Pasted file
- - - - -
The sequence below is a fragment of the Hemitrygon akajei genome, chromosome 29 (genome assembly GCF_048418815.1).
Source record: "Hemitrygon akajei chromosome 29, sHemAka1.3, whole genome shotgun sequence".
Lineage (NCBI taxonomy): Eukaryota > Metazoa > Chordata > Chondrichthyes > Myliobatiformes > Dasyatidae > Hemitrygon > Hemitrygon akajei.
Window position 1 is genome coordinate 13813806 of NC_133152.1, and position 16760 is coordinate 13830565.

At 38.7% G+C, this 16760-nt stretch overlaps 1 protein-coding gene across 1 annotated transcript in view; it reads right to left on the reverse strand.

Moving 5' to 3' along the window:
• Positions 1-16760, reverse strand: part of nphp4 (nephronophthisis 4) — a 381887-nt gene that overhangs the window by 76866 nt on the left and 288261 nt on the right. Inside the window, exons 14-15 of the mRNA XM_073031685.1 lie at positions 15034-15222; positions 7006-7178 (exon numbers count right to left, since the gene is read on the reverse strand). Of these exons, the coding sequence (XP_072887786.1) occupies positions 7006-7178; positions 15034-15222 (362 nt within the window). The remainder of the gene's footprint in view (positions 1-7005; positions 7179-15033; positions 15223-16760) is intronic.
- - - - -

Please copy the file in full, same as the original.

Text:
The sequence below is a fragment of the Hemitrygon akajei genome, chromosome 29 (genome assembly GCF_048418815.1).
Source record: "Hemitrygon akajei chromosome 29, sHemAka1.3, whole genome shotgun sequence".
Lineage (NCBI taxonomy): Eukaryota > Metazoa > Chordata > Chondrichthyes > Myliobatiformes > Dasyatidae > Hemitrygon > Hemitrygon akajei.
Window position 1 is genome coordinate 13813806 of NC_133152.1, and position 16760 is coordinate 13830565.

At 38.7% G+C, this 16760-nt stretch overlaps 1 protein-coding gene across 1 annotated transcript in view; it reads right to left on the reverse strand.

Moving 5' to 3' along the window:
• Positions 1-16760, reverse strand: part of nphp4 (nephronophthisis 4) — a 381887-nt gene that overhangs the window by 76866 nt on the left and 288261 nt on the right. Inside the window, exons 14-15 of the mRNA XM_073031685.1 lie at positions 15034-15222; positions 7006-7178 (exon numbers count right to left, since the gene is read on the reverse strand). Of these exons, the coding sequence (XP_072887786.1) occupies positions 7006-7178; positions 15034-15222 (362 nt within the window). The remainder of the gene's footprint in view (positions 1-7005; positions 7179-15033; positions 15223-16760) is intronic.